From the book "Testosterone: A Man's Guide" by expert Nelson Vergel. Now available at Defy Medical .
One of the main side effects of testosterone replacement therapy (TRT) is the reduced size of testicles in men. But there is something that can be done about this problem that most men on TRT do not know. HCG, a peptide used in fertility, has been shown to do help prevent testicular atrophy (shrinkage).
Human chorionic gonadotropin (HCG) (not to be confused with human growth hormone, or HGH) is a hormone that mimics LH (luteinizing hormone), produced in pregnancy by the developing embryo soon after conception, and later by part of the placenta. Its role is to prevent the disintegration of the corpus luteum of the ovary and to maintain the progesterone production critical for pregnancy in women. It supports the normal development of an egg in a woman’s ovary, and stimulates the release of the egg during ovulation. HCG is used to cause ovulation and to treat infertility in women.
You’re probably asking yourself why you should care about this. But in men, HCG is also used in young boys when their testicles have not dropped down into the scrotum normally. Additionally, HCG is used to increase testicular size after long-term testosterone.
As mentioned at the beginning of the book, testosterone replacement therapy triggers the hypothalamus to shut down its production of GnRH (gonadotropin releasing hormone). Without GnRH, the pituitary gland stops releasing LH. Without LH the testicles shut down their production of testosterone and the Leydig cells that produce testosterone start to hibernate and shrink in volume. The good thing is that HCG closely resembles LH. If the testicles have shrunken after long-term testosterone use, they will likely begin to enlarge and start their testosterone production shortly after HCG therapy is instituted. Acting like LH, HCG jump-starts your testes to produce testosterone and to increase their size.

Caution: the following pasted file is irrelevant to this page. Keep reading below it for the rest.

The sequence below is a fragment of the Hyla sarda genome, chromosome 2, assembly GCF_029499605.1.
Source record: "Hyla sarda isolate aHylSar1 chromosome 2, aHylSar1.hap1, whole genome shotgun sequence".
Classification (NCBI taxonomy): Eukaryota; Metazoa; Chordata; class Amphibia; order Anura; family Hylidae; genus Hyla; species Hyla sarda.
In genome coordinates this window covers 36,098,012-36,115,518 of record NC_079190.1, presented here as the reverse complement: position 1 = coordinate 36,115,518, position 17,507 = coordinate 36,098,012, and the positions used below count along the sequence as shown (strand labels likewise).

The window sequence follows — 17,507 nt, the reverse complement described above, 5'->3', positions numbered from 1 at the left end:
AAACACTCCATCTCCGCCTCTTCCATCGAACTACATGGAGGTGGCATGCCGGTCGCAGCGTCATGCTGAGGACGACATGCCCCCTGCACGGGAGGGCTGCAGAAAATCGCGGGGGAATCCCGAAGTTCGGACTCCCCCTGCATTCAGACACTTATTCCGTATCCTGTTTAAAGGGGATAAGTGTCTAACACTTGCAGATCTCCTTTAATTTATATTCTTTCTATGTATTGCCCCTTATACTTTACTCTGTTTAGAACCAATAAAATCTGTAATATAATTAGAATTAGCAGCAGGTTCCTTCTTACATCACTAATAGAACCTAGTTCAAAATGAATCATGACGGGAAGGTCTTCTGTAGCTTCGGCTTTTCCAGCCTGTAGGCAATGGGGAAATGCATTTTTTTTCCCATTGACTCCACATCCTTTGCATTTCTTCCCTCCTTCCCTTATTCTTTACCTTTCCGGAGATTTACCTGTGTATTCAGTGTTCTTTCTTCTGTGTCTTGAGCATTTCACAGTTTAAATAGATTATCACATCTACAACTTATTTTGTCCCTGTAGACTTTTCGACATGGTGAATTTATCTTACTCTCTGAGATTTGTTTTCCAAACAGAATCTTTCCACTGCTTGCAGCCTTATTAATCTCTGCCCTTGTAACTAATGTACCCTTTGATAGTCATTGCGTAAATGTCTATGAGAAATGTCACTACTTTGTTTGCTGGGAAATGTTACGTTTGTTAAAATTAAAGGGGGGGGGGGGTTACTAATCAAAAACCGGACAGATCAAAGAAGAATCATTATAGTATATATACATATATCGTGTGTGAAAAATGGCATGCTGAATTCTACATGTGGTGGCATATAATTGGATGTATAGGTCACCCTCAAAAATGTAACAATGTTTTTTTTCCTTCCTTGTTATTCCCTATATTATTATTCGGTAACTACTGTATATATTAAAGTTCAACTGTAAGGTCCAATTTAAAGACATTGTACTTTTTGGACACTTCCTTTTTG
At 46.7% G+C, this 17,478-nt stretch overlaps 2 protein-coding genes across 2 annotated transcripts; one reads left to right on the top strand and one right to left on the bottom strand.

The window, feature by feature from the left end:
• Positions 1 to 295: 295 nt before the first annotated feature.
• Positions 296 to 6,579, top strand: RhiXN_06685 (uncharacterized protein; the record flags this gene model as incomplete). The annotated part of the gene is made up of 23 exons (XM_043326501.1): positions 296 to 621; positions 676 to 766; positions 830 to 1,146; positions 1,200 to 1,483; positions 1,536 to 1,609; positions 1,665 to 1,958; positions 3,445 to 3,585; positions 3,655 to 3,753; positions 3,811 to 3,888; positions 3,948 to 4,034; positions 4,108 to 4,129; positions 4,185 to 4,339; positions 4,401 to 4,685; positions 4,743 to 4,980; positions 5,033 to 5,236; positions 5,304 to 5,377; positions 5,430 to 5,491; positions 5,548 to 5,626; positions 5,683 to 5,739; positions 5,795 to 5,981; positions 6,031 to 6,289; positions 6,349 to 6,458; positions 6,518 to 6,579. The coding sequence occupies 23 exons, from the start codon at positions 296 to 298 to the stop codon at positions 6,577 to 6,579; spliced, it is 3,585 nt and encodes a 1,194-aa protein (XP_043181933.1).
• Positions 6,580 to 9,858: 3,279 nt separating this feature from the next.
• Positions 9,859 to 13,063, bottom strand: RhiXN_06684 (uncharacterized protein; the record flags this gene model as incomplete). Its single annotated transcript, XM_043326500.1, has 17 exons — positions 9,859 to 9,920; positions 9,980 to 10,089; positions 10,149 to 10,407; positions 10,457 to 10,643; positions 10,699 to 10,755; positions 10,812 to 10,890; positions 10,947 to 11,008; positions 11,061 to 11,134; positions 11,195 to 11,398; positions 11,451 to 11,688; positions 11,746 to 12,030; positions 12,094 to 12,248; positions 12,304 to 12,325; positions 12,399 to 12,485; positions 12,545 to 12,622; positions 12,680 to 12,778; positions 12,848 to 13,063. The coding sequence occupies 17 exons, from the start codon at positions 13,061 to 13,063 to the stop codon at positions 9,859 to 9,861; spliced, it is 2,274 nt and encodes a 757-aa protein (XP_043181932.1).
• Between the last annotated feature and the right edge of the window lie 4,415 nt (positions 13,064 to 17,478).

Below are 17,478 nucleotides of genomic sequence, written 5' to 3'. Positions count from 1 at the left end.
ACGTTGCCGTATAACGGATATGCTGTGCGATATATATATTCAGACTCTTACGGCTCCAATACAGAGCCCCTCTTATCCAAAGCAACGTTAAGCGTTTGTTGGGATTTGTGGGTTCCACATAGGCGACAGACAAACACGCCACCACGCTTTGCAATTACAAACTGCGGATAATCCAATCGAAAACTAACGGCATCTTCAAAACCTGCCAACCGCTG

The use of HCG alone as long term testosterone replacement has shown to require frequent injections and potentially increase estradiol and DHT more than TRT. Also, the HCG doses required would make it an expensive option as a only way to boost testosterone. For that reason, several physicians are prescribing it in low doses along with testosterone injections and gels.